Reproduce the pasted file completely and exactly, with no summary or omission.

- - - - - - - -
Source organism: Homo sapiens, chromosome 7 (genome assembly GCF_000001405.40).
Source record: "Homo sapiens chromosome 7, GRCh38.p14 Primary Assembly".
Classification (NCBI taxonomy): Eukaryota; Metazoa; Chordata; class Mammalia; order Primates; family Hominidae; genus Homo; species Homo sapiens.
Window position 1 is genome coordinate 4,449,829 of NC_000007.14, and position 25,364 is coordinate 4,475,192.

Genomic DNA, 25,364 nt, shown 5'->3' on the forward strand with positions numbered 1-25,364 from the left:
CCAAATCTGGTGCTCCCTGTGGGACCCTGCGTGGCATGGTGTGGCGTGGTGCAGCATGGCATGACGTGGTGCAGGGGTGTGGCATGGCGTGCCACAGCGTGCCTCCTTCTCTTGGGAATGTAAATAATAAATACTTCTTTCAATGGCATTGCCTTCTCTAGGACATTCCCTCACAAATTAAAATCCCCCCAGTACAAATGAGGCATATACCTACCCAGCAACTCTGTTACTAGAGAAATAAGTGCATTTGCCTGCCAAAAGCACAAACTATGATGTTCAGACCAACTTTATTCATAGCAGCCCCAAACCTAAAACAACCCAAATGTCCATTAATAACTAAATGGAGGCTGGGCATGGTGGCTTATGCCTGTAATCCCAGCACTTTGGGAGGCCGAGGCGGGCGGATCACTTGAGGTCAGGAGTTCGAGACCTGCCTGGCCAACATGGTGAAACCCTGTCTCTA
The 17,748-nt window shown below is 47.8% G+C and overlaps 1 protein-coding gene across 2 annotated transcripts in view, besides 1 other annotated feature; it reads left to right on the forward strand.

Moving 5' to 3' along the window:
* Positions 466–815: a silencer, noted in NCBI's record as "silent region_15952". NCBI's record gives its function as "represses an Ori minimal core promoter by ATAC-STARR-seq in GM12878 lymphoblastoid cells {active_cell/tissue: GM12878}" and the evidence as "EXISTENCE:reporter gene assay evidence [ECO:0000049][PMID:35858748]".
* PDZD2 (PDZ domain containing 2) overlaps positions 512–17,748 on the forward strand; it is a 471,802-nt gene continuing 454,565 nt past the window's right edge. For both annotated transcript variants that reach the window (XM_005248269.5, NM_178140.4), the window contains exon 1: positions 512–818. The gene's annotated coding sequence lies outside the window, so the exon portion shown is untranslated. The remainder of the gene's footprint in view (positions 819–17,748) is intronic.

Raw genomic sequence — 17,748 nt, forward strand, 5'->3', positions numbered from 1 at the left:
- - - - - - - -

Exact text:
Source organism: Homo sapiens, chromosome 7 (genome assembly GCF_000001405.40).
Source record: "Homo sapiens chromosome 7, GRCh38.p14 Primary Assembly".
Classification (NCBI taxonomy): Eukaryota; Metazoa; Chordata; class Mammalia; order Primates; family Hominidae; genus Homo; species Homo sapiens.
Window position 1 is genome coordinate 4,449,829 of NC_000007.14, and position 25,364 is coordinate 4,475,192.

Genomic DNA, 25,364 nt, shown 5'->3' on the forward strand with positions numbered 1-25,364 from the left:
CCAAATCTGGTGCTCCCTGTGGGACCCTGCGTGGCATGGTGTGGCGTGGTGCAGCATGGCATGACGTGGTGCAGGGGTGTGGCATGGCGTGCCACAGCGTGCCTCCTTCTCTTGGGAATGTAAATAATAAATACTTCTTTCAATGGCATTGCCTTCTCTAGGACATTCCCTCACAAATTAAAATCCCCCCAGTACAAATGAGGCATATACCTACCCAGCAACTCTGTTACTAGAGAAATAAGTGCATTTGCCTGCCAAAAGCACAAACTATGATGTTCAGACCAACTTTATTCATAGCAGCCCCAAACCTAAAACAACCCAAATGTCCATTAATAACTAAATGGAGGCTGGGCATGGTGGCTTATGCCTGTAATCCCAGCACTTTGGGAGGCCGAGGCGGGCGGATCACTTGAGGTCAGGAGTTCGAGACCTGCCTGGCCAACATGGTGAAACCCTGTCTCTA
The 17,748-nt window shown below is 47.8% G+C and overlaps 1 protein-coding gene across 2 annotated transcripts in view, besides 1 other annotated feature; it reads left to right on the forward strand.

Moving 5' to 3' along the window:
* Positions 466–815: a silencer, noted in NCBI's record as "silent region_15952". NCBI's record gives its function as "represses an Ori minimal core promoter by ATAC-STARR-seq in GM12878 lymphoblastoid cells {active_cell/tissue: GM12878}" and the evidence as "EXISTENCE:reporter gene assay evidence [ECO:0000049][PMID:35858748]".
* PDZD2 (PDZ domain containing 2) overlaps positions 512–17,748 on the forward strand; it is a 471,802-nt gene continuing 454,565 nt past the window's right edge. For both annotated transcript variants that reach the window (XM_005248269.5, NM_178140.4), the window contains exon 1: positions 512–818. The gene's annotated coding sequence lies outside the window, so the exon portion shown is untranslated. The remainder of the gene's footprint in view (positions 819–17,748) is intronic.

Raw genomic sequence — 17,748 nt, forward strand, 5'->3', positions numbered from 1 at the left: